Proof of Work vs Proof of Stake – A look at consensus algorithms

Ethereum plans to move from a Proof of Work (PoW) consensus to a different algorithm called Proof of Stake (PoS). Since ETH and its blockchain is one of the most important cryptocurrencies this move will bring significant changes to its mining process which will ultimately affect everything else.

The Proof of Work vs Proof of Stake debate has been going on for quite some time and we’ll unravel the mystery of these two consensus algorithms in today’s guide.

Proof of Work vs Proof of Stake

We’ll discuss how each algorithm works, the differences between them, as well as the changes PoS will bring to Ethereum’s mining process, should the transition complete.

Proof of Work vs Proof of Stake
Proof of Work vs Proof of Stake

What is Proof of Work?

The Proof of Work algorithm was primarily designed to discourage cyber-attacks like distributed denial-of-service attacks (DDoS) which send a large number of fake requests to drain the resources of a computer system.

While the concept has been around before Bitcoin, Satoshi Nakamoto was the one to apply it to digital currency, bringing a new era for digital transactions.

PoW allows trustless and distributed consensus and you might wonder what this means exactly. A trustless and distributed consensus system means you can make financial transactions without having to trust or rely on third-party services.

Traditional payment systems depend on a third party to perform transactions such as PayPal, Visa, Mastercard, banks and so on. Each of these services has their own register used to store account balances and transactions history.

Bitcoin and other cryptocurrencies make a copy of the ledger (called the blockchain) available to all users so anyone can verify the written information without having to trust a third-party.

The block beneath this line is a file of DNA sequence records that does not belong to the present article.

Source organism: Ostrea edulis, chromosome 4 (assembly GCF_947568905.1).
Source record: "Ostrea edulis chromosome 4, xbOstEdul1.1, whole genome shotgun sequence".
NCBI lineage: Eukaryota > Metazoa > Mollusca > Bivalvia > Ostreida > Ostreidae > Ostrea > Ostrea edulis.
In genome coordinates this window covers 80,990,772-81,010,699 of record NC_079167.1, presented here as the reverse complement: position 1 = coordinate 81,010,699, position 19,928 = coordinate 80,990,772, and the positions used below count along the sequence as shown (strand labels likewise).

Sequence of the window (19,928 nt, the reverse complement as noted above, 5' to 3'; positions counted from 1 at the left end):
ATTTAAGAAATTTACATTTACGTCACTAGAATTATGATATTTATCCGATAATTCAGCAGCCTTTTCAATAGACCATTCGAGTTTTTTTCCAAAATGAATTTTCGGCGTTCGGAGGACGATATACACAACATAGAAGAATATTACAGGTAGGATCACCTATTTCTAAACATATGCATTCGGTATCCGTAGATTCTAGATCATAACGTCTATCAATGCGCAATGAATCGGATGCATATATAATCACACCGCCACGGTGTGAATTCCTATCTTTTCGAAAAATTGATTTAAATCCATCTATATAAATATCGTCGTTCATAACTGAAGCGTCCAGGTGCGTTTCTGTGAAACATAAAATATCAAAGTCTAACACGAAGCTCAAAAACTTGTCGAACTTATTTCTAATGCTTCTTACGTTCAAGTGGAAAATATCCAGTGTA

Proof of Work: Mining

The complex and resource-intensive computer calculation also known as mining relies on PoW to create a new group of trustless transactions (known as a block) on the blockchain (distributed ledger).

Mining is useful for verifying the legitimacy of a transaction and to create new cryptocurrency by rewarding miners for solving the block.

To set a transaction, first multiple transactions are grouped into a block. Miners verify if the transactions in each block are valid. To do this, they are required to solve a complex equation also known as a PoW problem. The first miner who solves each blocks’ problem receives the reward. All verified transactions are stored in the decentralized ledger, aka. the public blockchain.

The so-called PoW problem has an essential characteristic: it is asymmetric. This mean, the requester size need to work somewhat hard while the network should have no problem checking it. This concept is also known as CPU pricing function, CPU cost function, computational puzzle or client puzzle.

This means all the network miners compete to be the first to find a solution to the PoW problem concerning the candidate block and it can only be solved through brute force.

Once the correct solution is discovered, the miner who first found it announced it to the entire network and receives a cryptocurrency reward according to the protocol.

The mining process determines a number (nonce) so the cryptographic hash algorithm of block data is below a set threshold. This threshold is called difficulty and it establishes mining’s competitive nature.